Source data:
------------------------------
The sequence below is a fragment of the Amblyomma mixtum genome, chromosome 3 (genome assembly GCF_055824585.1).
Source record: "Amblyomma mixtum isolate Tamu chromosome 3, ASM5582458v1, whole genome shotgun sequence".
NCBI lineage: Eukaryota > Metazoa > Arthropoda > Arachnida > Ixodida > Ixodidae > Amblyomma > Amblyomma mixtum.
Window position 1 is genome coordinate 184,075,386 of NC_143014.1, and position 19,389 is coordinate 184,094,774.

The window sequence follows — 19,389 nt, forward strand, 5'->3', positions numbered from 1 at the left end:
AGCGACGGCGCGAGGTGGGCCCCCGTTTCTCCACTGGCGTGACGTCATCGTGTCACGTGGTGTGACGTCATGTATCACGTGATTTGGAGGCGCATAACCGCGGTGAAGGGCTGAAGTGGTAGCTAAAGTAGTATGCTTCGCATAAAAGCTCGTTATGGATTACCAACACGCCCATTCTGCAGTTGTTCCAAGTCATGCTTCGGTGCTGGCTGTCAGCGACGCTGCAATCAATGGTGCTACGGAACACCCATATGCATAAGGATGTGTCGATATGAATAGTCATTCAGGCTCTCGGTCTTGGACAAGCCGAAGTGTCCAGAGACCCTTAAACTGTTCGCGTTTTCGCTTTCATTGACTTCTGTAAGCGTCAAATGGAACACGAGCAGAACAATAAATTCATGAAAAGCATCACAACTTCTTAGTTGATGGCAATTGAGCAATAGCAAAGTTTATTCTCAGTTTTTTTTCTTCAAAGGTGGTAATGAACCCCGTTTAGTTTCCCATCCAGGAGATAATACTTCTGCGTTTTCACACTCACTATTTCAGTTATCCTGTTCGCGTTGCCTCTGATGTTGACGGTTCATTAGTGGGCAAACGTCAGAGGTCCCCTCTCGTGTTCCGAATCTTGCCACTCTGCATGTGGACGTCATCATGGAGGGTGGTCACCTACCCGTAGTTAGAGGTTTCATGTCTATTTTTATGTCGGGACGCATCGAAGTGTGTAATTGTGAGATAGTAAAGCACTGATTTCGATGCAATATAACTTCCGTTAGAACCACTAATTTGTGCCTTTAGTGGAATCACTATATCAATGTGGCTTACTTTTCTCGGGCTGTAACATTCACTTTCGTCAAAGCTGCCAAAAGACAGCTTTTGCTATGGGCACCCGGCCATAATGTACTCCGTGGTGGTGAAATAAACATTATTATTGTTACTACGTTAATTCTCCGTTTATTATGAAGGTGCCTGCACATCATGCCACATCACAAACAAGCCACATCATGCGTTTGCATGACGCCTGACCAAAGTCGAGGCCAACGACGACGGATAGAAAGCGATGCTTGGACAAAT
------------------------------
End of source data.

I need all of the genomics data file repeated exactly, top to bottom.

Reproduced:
The sequence below is a fragment of the Amblyomma mixtum genome, chromosome 3 (genome assembly GCF_055824585.1).
Source record: "Amblyomma mixtum isolate Tamu chromosome 3, ASM5582458v1, whole genome shotgun sequence".
NCBI lineage: Eukaryota > Metazoa > Arthropoda > Arachnida > Ixodida > Ixodidae > Amblyomma > Amblyomma mixtum.
Window position 1 is genome coordinate 184,075,386 of NC_143014.1, and position 19,389 is coordinate 184,094,774.

The window sequence follows — 19,389 nt, forward strand, 5'->3', positions numbered from 1 at the left end:
AGCGACGGCGCGAGGTGGGCCCCCGTTTCTCCACTGGCGTGACGTCATCGTGTCACGTGGTGTGACGTCATGTATCACGTGATTTGGAGGCGCATAACCGCGGTGAAGGGCTGAAGTGGTAGCTAAAGTAGTATGCTTCGCATAAAAGCTCGTTATGGATTACCAACACGCCCATTCTGCAGTTGTTCCAAGTCATGCTTCGGTGCTGGCTGTCAGCGACGCTGCAATCAATGGTGCTACGGAACACCCATATGCATAAGGATGTGTCGATATGAATAGTCATTCAGGCTCTCGGTCTTGGACAAGCCGAAGTGTCCAGAGACCCTTAAACTGTTCGCGTTTTCGCTTTCATTGACTTCTGTAAGCGTCAAATGGAACACGAGCAGAACAATAAATTCATGAAAAGCATCACAACTTCTTAGTTGATGGCAATTGAGCAATAGCAAAGTTTATTCTCAGTTTTTTTTCTTCAAAGGTGGTAATGAACCCCGTTTAGTTTCCCATCCAGGAGATAATACTTCTGCGTTTTCACACTCACTATTTCAGTTATCCTGTTCGCGTTGCCTCTGATGTTGACGGTTCATTAGTGGGCAAACGTCAGAGGTCCCCTCTCGTGTTCCGAATCTTGCCACTCTGCATGTGGACGTCATCATGGAGGGTGGTCACCTACCCGTAGTTAGAGGTTTCATGTCTATTTTTATGTCGGGACGCATCGAAGTGTGTAATTGTGAGATAGTAAAGCACTGATTTCGATGCAATATAACTTCCGTTAGAACCACTAATTTGTGCCTTTAGTGGAATCACTATATCAATGTGGCTTACTTTTCTCGGGCTGTAACATTCACTTTCGTCAAAGCTGCCAAAAGACAGCTTTTGCTATGGGCACCCGGCCATAATGTACTCCGTGGTGGTGAAATAAACATTATTATTGTTACTACGTTAATTCTCCGTTTATTATGAAGGTGCCTGCACATCATGCCACATCACAAACAAGCCACATCATGCGTTTGCATGACGCCTGACCAAAGTCGAGGCCAACGACGACGGATAGAAAGCGATGCTTGGACAAAT